You’ll escape the trees on the next six holes, which will introduce you to the broad, sloping open areas on which cattle grazed. Three of the course’s four par 5s—holes 5, 8 and 10—will present themselves here, as will the water-carry par-3 sixth and the course’s only contiguous fairways on numbers 7 and 8.

“The beauty of this site is that you get two completely different experiences in the same course,” says Smith, who says he will have to move a few yards of dirt in the open area to create compelling landforms, but he “won’t overdesign; I really believe in letting the land dictate the flow.”

Flying Horse DesignThe last eight holes will revisit the woods, and a spectacular five-hole finishing stretch that begins with a streamside par-4 14th, followed by the plunging par-3 15th and two par 4s—the second of which, at 360 yards from the back tees, might be Smith’s only concession to the drivable par 4 hallmark of his former employer. Reaching it from the tee will require clearing a cluster of boulders blocking a view of the green. “I originally had the green closer to the rocks to make it really drivable,” Smith says. “But that wouldn’t be wise from a liability standpoint.”

Smith calls that hole a “par three-and-a-half” and the spectacular 530-yard par-5 closer “a par four-and-a-half” because they’re reachable and carry a risk. Players will then have a 95-yard 19th “bye hole” to settle bets before repairing to the clubhouse, which will be one-third the size of the 40,000-square foot one at Flying Horse. The structure will feature a Modern Mountain Mining design, created by Florida-based Paradise by Design and Utah’s MLD Worldwide Architects.

Classic has not yet selected its contractor and has enlisted renowned shaper Steve Kuhn to work his bulldozer magic on the holes, especially the green surrounds, where Smith likes plenty of movement. The same blend of rye grass will cover both the fairway and rough—“to ensure flexibility of fairway width and change mowing patterns,” Smith says— and the greens will be bentgrass. Plans call for the The Club at Flying Horse North to open in mid-2019.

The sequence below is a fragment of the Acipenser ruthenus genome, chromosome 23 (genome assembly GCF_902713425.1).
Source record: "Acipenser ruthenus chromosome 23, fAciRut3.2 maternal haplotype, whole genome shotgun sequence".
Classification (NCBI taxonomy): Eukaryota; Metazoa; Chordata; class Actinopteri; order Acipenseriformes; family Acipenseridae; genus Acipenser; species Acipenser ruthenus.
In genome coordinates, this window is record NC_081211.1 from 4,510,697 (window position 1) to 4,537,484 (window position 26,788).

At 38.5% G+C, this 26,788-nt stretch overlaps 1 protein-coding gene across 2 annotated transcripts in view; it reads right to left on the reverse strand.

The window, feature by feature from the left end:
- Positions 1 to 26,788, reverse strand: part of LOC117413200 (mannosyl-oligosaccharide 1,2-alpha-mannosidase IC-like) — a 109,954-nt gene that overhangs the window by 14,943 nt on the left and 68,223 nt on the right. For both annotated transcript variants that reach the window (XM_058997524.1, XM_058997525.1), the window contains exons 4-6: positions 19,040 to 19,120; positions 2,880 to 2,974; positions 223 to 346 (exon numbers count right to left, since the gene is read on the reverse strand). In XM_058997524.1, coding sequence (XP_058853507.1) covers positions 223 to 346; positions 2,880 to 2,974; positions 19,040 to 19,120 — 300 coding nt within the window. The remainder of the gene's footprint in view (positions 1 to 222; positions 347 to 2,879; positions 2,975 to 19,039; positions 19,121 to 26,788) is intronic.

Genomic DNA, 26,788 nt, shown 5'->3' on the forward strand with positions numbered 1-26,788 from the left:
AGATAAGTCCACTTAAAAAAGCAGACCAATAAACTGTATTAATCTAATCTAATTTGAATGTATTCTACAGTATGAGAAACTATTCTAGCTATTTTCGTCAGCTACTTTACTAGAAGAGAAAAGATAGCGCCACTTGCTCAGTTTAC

Given the equity in the brand, The Club at Flying Horse North will bear the same equine logo as its forebear, but the two experiences couldn’t differ more. Killing and Jeff Smith are banking on those differences to entice existing Flying Horse members to upgrade to a dual-club membership. “There’s no other 36-hole private club on the Front Range,” Killing accurately notes.

Standing where the clubhouse will be and looking towards Pikes Peak and the clearings for the first, 18th and 19th holes, Killing boldly announces the only course to which he can compare it is Castle Pines Golf Club.

Time will tell, of course, but the bones are definitely there. Smith has the pedigree of having worked alongside both Weiskopf and Nicklaus—who created both Castle Pines courses with Jay Morrish, whose 14-year partnership with Weiskopf produced, among others, The Ridge at Castle Pines North. 

“I miss working with Tom,” says Smith. “But I couldn’t have handpicked a better group of people to work with on this project.”

 Related Posts:

[related_posts limit=”3″]